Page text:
How about this: pay people based on productivity and/or contribution to the business. There are some things that women (generally) do better than men, and there are also some things that men (generally) do better than women. Don't shoot the messenger.

    Part of the pay imbalance (if we look at the nation as a whole) comes down the level of pay for these different tasks. Take accountants and nurse for example. Which do you think has better career-long earnings? And which do you think has a higher proportion of women, and which has a higher proportion of men? Does an accountant contribute more to society (or is otherwise more useful) than a nurse? Crying foul on a pay imbalance without considering occupational factors is not helpful. Trying to fix the imbalance by upping the pay of those in the professional sectors does more harm than good; it takes the focus away from the real issue.

    I'm not sure how or why the HRC decided to allow an exemption to the sex discrimination act, but presumably it was in good faith. But imagine the outrage if "XYZ Ltd" explicitly paid men more super because they were less likely to take 6 - 12 months off on maternity/paternity leave? Now there's a test case I'm sure that not even the ambulance-chasers would be willing to touch

  • SB on 13/03/2014 11:04:00 AM

    The fact of the matter is that statistically speaking women DO earn less than men in the same occupation (mostly relating to professional areas where pay is negotiated.) I think this is largely due to women not being as forward in asking for rises or higher pay as they are conditioned to think this is rude or aggressive behaviour. If an employer isn't challenged to paying higher they will take advantage of that. Women are also more likely to be more conservative in their strategy for eg paying down debt rather than contribute to super and when they do invest, are more likely to invest more conservatively. To pretend that the pay and super gap dont exist is naive but there are many reasons, not just family that contribute to this.

  • Noel H Bamford on 13/03/2014 12:23:01 PM

    I'm sorry but Melissa Fuller of Rice Warner is talking total nonsence!
    The last two times I placed an ad I was flooded with applications: 150+ & 200+. I didn't offer extra super but whatever I offered it definitely appealed to the applicants (unlike Melissa Fuller & Rice Warner we do NOT seem to have trouble here) as we do not offer extra super we must be offering something else that appeals.
    Discriminating to solve a so-called discriminatory issue is, obviously, not the correct approach to things -- these people are certainly lacking in imagination.

  • Graham on 13/03/2014 1:20:18 PM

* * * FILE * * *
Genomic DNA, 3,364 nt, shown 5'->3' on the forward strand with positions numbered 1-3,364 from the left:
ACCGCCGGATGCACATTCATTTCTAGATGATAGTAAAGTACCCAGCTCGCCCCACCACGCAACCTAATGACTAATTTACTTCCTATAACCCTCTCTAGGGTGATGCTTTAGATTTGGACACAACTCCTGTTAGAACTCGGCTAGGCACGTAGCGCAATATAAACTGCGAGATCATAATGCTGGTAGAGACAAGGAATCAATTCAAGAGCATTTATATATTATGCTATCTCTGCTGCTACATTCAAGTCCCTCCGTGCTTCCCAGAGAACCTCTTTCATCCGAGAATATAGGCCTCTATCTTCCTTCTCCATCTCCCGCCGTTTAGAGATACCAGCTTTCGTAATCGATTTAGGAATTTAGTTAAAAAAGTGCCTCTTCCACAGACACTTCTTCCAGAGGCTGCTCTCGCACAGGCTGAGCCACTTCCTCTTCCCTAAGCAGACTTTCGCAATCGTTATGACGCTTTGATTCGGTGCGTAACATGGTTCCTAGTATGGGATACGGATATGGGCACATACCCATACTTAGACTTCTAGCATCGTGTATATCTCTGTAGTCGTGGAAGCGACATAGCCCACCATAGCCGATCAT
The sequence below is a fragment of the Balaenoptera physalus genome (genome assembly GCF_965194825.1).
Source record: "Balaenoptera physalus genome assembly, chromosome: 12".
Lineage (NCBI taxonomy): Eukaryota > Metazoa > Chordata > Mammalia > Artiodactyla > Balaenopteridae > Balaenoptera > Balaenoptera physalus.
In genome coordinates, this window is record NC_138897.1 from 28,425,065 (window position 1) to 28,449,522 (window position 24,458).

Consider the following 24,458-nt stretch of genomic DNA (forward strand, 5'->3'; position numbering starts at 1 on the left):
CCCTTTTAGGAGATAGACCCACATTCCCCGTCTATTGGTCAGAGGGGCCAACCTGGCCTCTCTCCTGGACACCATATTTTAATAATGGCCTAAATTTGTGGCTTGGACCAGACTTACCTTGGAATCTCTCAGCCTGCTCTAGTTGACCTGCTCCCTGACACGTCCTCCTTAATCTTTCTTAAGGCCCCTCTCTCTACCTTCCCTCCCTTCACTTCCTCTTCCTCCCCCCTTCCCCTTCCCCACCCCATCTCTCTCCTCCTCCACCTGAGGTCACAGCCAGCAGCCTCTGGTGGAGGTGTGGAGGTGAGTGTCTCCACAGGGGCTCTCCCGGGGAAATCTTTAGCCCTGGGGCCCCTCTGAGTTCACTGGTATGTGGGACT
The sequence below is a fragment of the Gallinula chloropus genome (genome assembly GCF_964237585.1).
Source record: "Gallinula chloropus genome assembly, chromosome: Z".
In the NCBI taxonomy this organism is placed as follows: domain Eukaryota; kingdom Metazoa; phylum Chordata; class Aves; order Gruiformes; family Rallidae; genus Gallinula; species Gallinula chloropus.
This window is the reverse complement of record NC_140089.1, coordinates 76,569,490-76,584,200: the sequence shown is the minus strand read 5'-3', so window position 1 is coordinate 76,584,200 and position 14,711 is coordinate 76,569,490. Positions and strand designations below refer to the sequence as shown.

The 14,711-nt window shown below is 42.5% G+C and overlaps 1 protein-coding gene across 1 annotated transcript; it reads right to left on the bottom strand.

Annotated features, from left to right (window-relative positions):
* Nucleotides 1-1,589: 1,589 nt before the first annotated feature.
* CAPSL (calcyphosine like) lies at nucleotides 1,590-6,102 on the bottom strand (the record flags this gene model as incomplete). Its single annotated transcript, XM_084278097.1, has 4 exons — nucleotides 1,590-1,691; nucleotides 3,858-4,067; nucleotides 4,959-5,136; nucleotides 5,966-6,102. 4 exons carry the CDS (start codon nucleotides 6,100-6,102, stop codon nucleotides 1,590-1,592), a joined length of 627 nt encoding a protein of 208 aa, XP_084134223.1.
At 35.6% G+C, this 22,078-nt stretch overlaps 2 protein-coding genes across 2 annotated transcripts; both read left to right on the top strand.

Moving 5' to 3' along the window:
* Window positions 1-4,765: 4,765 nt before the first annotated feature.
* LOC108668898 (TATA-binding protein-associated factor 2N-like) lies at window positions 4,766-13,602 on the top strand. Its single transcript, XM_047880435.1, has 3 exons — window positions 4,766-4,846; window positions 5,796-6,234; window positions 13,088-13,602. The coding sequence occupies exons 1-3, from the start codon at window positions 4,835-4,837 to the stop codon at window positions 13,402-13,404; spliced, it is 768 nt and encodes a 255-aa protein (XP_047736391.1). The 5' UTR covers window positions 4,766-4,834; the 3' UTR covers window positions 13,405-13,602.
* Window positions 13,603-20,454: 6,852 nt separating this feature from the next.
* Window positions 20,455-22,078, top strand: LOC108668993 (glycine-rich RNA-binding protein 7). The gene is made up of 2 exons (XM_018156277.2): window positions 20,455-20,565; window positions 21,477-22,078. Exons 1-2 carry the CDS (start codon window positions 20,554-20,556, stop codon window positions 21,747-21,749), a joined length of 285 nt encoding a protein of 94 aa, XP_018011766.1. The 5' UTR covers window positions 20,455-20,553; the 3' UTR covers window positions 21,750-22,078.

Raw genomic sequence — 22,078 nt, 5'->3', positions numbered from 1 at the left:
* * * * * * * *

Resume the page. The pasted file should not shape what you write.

Last time I checked Actuaries get paid quite well. If an actuary doesn't have enough super for retirement then there is an another issue going on here. Don't see why Rice Warner, an employer of actuaries, finds the need to provide more superannuation contributions.

  • SB on 13/03/2014 1:57:07 PM

    Its interesting to note that when the initial topic was raised about women retiring with 40% less super everyone was quick to point out that its not an issue as the woman could share her spouses super. Rice Warner are now trying to bridge that gap and rather than seeing that as increasing the overall wealth of the couple with a win for everyone, there appears to be moral outrage. Why is that??

  • Liam on 13/03/2014 3:08:31 PM

    SB, you said that women may be more conservative and pay down their mortgage and not salary sacrifice to super. So if men are retiring with higher mortgages, who is going fixed that gender imbalance? That is a personal financial decision and probably something that may be true, but you probably you just made up whilst writing your reply. If people make the wrong financial decision, it is of their own making.

    Not saying that women don't retire with less super, they clearly do. There would be a number of reasons for it, being paid less would definitely feature in many cases. However, there are also generational differences which need to be considered in these stats. I.e. the super imbalance for today's retirees started early in their working careers.

    In younger generations, of which I am one, I know many male friends that have remained at home, or reduced hours so the wife can return to work after children, as the wife earns more.

    Would Rice Warner pay these men 2.0% upon return from work?

    What about 22 yearold graduates. The men are getting paid less then their female colleagues because they are men. Most women I know of my age earn the same rate as I do.

    You said women are less likely to ask for a raise. Well what about men with low self-esteem who do not ask for a raise, will Rice Warner give them 2.0% more super.

    I understand what Rice Warner is trying to do, but I think it is the wrong way of going about it. It is gender discrimination.

    SB, you lament the differences in pay and super of men vs women, and then provide two reasons that are personal issues, paying down the loan instead of salary sacrifice, and hesitating to ask for a raise. Neither of those are responsibilities of an employer or colleagues. I struggle to see your gripe with the other respondents?

  • Mark Thompson on 13/03/2014 3:25:00 PM

    Hi SB, you make a good point, but let's assume that 100% of female employees are married/partnered and they share the pot at home, but a male employee doesn't get to share an extra 2% of super with his spouse/partner. The spouse of the male employee is now disadvantaged by unequal super contributions. I think this is how the Soviet Union went belly up.

  • Coastie on 13/03/2014 4:10:18 PM

    Seems like u must be working at Rice Warner SB. Got a deflecting comment for everyone questioning the approach.

  • SB on 14/03/2014 12:35:54 PM

    Hey Liam I'm actually with you which is why I raised the point that there are a number of reasons that contribute to the gap. It's part education and partly due to the fact that women are just hardwired differently. I haven't said that this is the employers duty to then compensate them for their investment choices. Infact I made a comment previously about lifestyle choices and sacrifices. As a parent you either make the decision to stay at home longer with the kids and sacrifice your super or return to work and sacrifice some time with the kids, it would just be nice to be able to play catch up and not be unfairly disadvantaged by the contributions caps later in life. I would love it if we got to the stage where there were more stay at home / part time working fathers but I am a Gen X working mum and know of only 1 father who took 6 months without pay. So back to my original comment, if there was equal pay, equal opportunity and men who are willing (and encouraged) to support their partners career and take a bigger role in parenting then the gap wouldn't be as big an issue.